Public Welcome 1pm-5pm
Members & By Invitation Only 6pm-10.30pm
“Wherever I am travelling, I buy scarves. In many countries, textiles provide a
vital income for women. I am delighted that this Christmas the Frontline Club will
be showcasing handicrafts from countries which should be associated not only
with war, but also with their glorious cultural heritage.” – Lindsey Hilsum –
Channel 4 News International Editor & Advisory Board Member of the
The Frontline Club is a gathering place for journalists, photographers and other
likeminded people interested in international affairs. It champions independent
journalism and freedom of speech and campaigns for the protection of press
freedom and the safety of freelancers around the globe.
This year it has chosen to hold a Christmas Fair alongside its annual drinks
party on 9 th December 2021 with a selection of charities and enterprises that
sell handcrafted items from many of the countries that Frontline Club members
report from and work in.
Care a lot. Give a little.
Support artisans from Asia, Africa and the Middle East and make a
difference to families in the places behind the headlines, as well as help
fundraise for The Frontline Club Charity.
“Artisans keep culture alive in places torn by conflict. Help them keep telling a
different story,” – Lyse Doucet – the BBC’s Chief International
Correspondent & Advisory Board Member of the Frontline Club
There will be products ranging from glass baubles from the Holy Land, Ottoman
silks, Egyptian leatherwork fashioned by women in Cairo’s City of the Dead,
Afghan and Pakistani jewellery, homeware inspired by the Mughal court,
cushions stitched by Syrian refugees and much more!
WHO WE ARE
A group of vendors that have previously collaborated with Leighton House
Museum and the Aga Khan Centre, this Christmas we are partnering with the
Frontline Club which presents a great location as well as the kind of well-
travelled, socially minded crowd to which our products should appeal.
Bethlehem Baubles partners with Bethlehem Fair Trade Artisans (BFTA) who
work closely with Muslim and Christian communities at an individual level to
produce hand-decorated glass baubles that make unique gifts from the heart of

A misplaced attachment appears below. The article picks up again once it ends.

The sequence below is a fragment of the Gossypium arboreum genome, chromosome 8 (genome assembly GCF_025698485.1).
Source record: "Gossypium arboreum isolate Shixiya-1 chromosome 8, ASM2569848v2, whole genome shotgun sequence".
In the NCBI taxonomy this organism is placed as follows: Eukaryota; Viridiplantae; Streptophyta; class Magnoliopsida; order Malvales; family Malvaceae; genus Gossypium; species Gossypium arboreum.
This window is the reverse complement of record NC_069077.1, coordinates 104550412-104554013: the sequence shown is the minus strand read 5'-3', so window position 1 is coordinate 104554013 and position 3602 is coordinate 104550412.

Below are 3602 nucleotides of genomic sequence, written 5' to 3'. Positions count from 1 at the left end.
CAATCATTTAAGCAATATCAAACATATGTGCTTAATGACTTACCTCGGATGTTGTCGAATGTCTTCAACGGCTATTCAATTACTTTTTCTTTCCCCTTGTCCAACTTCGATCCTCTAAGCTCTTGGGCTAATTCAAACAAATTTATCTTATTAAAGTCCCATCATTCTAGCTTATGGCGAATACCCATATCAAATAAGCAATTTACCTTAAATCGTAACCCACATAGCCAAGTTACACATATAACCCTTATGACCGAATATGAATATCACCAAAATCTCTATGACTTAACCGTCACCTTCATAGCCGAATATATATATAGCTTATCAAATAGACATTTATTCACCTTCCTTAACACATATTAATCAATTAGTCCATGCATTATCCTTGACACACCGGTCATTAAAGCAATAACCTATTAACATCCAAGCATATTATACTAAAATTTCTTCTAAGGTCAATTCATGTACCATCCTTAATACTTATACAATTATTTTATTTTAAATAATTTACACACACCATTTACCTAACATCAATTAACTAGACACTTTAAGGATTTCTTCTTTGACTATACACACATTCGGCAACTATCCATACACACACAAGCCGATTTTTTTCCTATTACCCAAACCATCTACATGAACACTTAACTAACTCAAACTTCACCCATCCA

the Holy Land.
Ishkar helps craft thrive in challenging contexts. Its clothing, jewellery and
homeware has been handcrafted in places that are, or have been, affected by
conflict or political turbulence. By supporting these artisans Ishkar aims to bring
vitality to our shared global heritage, change one-sided narratives and create
economic opportunities where they are desperately needed.
MISHKĀ produces beautiful leatherware handcrafted by women living among
Cairo’s historic Mamluk monuments in the “City of the Dead”, using traditional
techniques and the finest natural materials. Training and design support by
designers, including leather designer Bill Amberg and jewellery maker, Tania
Clarke Hall, provides the women with the skills to produce these products,
which are sold for the benefit of their families and themselves.
Nimuri sells homeware made by Pakistani artisans, supporting heritage craft
skills and creating beautiful and unique products that tell a story about the
country’s rich artisanal history. It sources from small family-run enterprises,
charities and not-for-profit organisations.
Ottoman Silks reproduces fabrics from the illustrious Ottoman Empire. The
collection comprises of six elegant designs that were originally commissioned
and worn by the Ottoman Sultans and their royal court. Its exclusive range of
kaftans, waistcoats and accessories is unique in its combination of heritage and
contemporary designs and has been made to the highest standard.
Sabbara is a small social enterprise selling cushions, bags and shawls
embroidered by displaced Syrian women. Many have lost their husbands and
are now caring for their children without support, often with low levels of literacy
and no skills with which to earn a living. Half are displaced within Syria, and
trying to survive in a country devastated by ten years of war. The rest are in
neighbouring Lebanon, where 99% of refugees live below the poverty line.
S Jo draws inspiration from traditional textile techniques to produce original
accessories handcrafted by artisans, mainly female, in Pakistani villages. Its
signature jewellery collections value each individual craft woman’s creativity,
provide opportunities for fair income and a creative space for artisans to
develop their craft practice.